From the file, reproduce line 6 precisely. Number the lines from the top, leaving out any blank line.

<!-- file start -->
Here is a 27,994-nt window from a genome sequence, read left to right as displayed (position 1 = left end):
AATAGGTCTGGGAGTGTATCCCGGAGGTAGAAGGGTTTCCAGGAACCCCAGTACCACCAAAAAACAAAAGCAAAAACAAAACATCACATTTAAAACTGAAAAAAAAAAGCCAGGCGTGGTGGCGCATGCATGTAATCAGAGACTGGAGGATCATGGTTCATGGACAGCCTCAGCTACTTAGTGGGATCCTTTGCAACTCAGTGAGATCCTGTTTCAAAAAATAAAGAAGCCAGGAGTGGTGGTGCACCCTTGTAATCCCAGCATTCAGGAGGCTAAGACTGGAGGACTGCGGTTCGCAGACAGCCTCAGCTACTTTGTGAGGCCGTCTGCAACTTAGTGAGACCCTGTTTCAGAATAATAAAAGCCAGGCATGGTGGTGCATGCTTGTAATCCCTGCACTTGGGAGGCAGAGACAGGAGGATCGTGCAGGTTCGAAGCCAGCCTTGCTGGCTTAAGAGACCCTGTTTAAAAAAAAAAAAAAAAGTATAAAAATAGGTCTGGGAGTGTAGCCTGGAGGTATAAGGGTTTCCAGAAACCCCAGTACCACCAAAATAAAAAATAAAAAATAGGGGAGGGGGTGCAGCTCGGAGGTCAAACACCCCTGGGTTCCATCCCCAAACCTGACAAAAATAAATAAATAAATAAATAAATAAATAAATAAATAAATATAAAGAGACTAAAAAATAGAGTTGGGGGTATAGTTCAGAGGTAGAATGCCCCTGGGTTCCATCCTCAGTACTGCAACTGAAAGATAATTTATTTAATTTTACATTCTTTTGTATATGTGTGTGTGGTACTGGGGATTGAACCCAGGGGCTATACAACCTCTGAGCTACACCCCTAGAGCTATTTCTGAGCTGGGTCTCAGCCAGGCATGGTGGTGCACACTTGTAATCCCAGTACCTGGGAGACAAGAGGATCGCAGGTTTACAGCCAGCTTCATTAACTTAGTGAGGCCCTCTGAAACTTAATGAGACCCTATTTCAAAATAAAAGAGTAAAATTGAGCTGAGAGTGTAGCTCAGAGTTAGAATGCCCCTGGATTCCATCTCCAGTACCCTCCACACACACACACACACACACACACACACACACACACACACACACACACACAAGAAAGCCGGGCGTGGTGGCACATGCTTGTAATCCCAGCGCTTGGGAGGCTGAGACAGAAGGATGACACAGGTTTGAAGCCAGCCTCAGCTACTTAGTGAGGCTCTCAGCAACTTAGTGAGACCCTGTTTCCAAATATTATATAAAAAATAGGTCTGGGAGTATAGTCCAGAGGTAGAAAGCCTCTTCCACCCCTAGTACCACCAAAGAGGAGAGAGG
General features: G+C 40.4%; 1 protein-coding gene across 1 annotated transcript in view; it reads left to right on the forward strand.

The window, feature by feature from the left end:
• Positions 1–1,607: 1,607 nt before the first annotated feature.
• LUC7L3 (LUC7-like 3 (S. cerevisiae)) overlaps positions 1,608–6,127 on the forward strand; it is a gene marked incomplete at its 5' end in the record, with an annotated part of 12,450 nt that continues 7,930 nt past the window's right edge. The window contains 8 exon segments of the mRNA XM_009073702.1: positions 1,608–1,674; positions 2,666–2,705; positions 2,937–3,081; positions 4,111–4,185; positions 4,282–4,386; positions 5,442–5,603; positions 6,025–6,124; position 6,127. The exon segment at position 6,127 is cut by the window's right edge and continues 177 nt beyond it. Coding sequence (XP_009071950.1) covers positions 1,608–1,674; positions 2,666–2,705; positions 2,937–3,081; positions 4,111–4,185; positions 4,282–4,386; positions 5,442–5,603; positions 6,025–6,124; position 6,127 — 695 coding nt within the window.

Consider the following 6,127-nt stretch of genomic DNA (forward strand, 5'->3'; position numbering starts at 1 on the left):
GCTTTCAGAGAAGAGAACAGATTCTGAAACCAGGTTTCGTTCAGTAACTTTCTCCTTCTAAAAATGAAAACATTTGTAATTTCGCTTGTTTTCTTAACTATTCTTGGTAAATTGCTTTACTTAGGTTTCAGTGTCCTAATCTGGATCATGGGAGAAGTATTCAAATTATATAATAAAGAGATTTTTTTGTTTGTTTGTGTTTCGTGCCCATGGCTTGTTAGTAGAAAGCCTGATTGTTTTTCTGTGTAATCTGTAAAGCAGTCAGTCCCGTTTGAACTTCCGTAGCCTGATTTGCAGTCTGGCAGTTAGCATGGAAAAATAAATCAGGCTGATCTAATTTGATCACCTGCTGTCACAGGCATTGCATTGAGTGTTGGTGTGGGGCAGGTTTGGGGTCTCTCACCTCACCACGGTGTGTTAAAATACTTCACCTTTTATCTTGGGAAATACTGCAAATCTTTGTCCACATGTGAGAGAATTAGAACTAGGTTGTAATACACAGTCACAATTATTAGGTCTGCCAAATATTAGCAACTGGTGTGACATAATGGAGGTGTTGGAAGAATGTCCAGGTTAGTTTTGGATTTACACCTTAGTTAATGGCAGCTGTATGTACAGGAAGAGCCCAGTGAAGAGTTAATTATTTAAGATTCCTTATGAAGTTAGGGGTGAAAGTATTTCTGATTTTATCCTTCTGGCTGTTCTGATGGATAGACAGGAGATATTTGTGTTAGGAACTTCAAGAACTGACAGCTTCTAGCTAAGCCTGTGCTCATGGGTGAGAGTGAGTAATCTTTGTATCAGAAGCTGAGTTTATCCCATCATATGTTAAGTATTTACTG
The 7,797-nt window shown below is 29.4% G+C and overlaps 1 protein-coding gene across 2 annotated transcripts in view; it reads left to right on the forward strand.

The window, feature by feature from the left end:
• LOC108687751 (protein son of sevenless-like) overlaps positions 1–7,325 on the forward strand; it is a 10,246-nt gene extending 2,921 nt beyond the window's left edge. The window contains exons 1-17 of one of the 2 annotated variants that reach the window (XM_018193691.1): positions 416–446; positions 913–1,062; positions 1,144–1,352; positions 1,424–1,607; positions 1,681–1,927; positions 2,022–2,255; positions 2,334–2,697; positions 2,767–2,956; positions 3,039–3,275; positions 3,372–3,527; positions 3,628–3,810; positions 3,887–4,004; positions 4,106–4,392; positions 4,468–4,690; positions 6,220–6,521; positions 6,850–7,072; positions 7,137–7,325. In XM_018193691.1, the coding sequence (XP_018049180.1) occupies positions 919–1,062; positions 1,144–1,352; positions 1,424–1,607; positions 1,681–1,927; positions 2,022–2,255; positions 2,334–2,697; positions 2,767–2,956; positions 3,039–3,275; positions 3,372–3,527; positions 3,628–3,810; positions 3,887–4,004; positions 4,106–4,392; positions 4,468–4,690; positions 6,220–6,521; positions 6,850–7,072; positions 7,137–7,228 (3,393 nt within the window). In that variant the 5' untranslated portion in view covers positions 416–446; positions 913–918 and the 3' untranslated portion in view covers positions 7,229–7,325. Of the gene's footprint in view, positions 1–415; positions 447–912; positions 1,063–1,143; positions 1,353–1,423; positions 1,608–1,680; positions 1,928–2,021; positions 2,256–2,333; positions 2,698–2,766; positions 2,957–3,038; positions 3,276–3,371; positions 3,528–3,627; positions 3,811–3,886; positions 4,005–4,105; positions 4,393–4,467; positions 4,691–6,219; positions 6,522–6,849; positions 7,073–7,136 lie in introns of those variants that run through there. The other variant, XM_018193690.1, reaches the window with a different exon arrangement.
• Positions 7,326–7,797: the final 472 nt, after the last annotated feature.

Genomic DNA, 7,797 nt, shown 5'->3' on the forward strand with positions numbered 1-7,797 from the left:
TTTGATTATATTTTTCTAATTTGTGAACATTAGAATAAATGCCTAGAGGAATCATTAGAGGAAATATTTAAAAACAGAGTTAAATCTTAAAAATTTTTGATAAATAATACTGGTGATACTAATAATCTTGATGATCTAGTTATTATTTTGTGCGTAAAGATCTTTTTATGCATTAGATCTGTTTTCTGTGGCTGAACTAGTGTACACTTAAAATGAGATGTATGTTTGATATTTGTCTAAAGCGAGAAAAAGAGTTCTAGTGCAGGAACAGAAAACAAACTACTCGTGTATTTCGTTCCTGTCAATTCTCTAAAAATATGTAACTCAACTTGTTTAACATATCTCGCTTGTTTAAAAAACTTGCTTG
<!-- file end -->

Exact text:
• LUC7L3 (LUC7-like 3 (S. cerevisiae)) overlaps positions 1,608–6,127 on the forward strand; it is a gene marked incomplete at its 5' end in the record, with an annotated part of 12,450 nt that continues 7,930 nt past the window's right edge. The window contains 8 exon segments of the mRNA XM_009073702.1: positions 1,608–1,674; positions 2,666–2,705; positions 2,937–3,081; positions 4,111–4,185; positions 4,282–4,386; positions 5,442–5,603; positions 6,025–6,124; position 6,127. The exon segment at position 6,127 is cut by the window's right edge and continues 177 nt beyond it. Coding sequence (XP_009071950.1) covers positions 1,608–1,674; positions 2,666–2,705; positions 2,937–3,081; positions 4,111–4,185; positions 4,282–4,386; positions 5,442–5,603; positions 6,025–6,124; position 6,127 — 695 coding nt within the window.